The second component 2 may be a handheld device for receiving and sending auto-configuration set up data to a plurality of fixtures and/or devices in a lighting network.
 In one embodiment, an LED-based light or similar solid-state technology such as Electro-luminescent (EL) or an organic LED-based device (OLED) can be used to transmit data. Such a light may be automatically configured through the transmission of a unique identity number or code through a means that is permanently affixed to the light. This identifier can be stored in any of numerous ways. Examples include a hardwired series of jumpers, EPROM and other memory technologies, or switches. The second device 2, possibly handheld, can receive the sequence and include the capability of uniquely accessing that light and adjust its settings. These settings may include, but are not limited too, such information as network address, properties of the light, location, purpose etc. The second device 2, the receiver, can then transfer such information back to a controller 1, which can then set the light addresses by sending a unique sequence to store the address information in the light.
 In one embodiment, upon power-up, all the fixtures may be used in a regular manner and allow a variety of stand-alone modes and network control. When sent into network mode, a particular broadcast packet of information can be sent over the lighting network to trigger an automatic configuration mode of the light. This command may cause the individual lighting controller to strobe the LEDs in such a way to provide a data signal and emit data in a pattern corresponding to the unique identifier.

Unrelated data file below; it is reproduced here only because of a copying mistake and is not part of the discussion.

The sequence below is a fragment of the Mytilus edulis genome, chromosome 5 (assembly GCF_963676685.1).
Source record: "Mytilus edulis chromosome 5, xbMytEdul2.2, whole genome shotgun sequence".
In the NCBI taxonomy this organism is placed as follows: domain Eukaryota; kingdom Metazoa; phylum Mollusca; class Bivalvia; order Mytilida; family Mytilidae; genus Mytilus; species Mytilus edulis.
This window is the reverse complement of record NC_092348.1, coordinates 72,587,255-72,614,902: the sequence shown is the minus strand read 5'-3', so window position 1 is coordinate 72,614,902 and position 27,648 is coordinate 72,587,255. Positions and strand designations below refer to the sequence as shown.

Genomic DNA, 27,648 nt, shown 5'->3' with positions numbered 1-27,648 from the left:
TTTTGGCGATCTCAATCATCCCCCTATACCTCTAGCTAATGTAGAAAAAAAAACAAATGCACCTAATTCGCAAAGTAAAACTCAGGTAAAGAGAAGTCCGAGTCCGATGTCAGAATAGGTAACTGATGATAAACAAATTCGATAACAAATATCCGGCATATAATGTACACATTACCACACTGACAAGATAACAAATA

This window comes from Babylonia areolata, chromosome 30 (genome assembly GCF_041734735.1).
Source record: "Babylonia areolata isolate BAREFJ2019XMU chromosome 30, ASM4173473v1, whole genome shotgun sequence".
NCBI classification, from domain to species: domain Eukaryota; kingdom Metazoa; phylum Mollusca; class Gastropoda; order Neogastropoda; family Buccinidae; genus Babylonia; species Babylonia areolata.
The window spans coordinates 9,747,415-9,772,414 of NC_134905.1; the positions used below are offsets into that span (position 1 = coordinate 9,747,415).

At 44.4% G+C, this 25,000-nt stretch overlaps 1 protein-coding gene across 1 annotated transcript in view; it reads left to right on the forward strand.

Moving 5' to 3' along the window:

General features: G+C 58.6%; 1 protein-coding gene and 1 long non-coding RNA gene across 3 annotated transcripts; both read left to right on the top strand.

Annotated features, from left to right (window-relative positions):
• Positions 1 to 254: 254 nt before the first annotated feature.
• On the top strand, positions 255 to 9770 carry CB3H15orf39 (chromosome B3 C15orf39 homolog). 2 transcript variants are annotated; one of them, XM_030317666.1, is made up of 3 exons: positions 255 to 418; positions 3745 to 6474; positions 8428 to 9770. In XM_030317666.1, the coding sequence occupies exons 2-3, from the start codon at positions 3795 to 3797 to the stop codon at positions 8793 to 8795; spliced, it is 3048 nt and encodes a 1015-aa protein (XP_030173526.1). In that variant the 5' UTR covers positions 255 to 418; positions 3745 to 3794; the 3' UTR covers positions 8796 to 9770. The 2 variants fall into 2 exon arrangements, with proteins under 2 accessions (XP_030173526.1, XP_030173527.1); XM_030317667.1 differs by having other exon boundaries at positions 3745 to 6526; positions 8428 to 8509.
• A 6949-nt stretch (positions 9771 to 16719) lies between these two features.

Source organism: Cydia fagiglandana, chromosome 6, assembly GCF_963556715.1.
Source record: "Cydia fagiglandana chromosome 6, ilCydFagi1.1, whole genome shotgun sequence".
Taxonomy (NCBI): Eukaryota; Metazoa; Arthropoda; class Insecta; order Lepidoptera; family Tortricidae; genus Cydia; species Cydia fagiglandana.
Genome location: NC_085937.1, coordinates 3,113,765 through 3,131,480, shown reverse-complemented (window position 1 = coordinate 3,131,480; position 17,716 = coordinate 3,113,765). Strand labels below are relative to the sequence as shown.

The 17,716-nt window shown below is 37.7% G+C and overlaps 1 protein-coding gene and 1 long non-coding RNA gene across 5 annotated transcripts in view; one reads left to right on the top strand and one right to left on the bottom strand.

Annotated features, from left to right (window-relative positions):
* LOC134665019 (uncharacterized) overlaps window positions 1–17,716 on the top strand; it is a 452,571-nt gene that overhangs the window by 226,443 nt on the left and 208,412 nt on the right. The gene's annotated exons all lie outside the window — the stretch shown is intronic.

The controller may send out a packet over the network that all lights listen and respond to. Each light, in response to this packet, may send out a repeated sequence of characters that includes the serial number. The repeated sequence may be accomplished by pulsing the LEDs with a unique sequence that identifies that particular unit. In one embodiment, the device's serial number may be used.
 A small handheld device may read the information from the lights, but this information could also be generated by other techniques including IR, and other forms of wireless control. This signal is sent back to the computer to determine which unit is currently identified. This signal can be transmitted through a wired unit or, more conveniently, through a one-way RF link. This unit can then be uniquely addressed and controlled. At this point, a sequence is sent to the unit to program a base address for traditional network control. The identification of the fixture and the setting of the address is done. This may all happen in less than one second, and a series of 50-100 lights across a room may be fully set within five minutes.
 In one embodiment, additional enhancements could allow two-way information transfer between the handheld unit and the control console. The program running on the control console may read the data from the handheld unit and controls the lights.
 Inserting a new address into the order and re-addressing the sequence can also change the order in which the units are controlled for special effects. For example, if it were desired to send a rainbow to propagate across a room, the manner of propagation may suggest a corresponding sequence of network addresses. Matching network addresses to the direction of propagation may simplify subsequent coding of the desired effect. The auto-configuration systems and methods disclosed herein may be used to track and control lights for such effects as a color or series of colors moving along a room.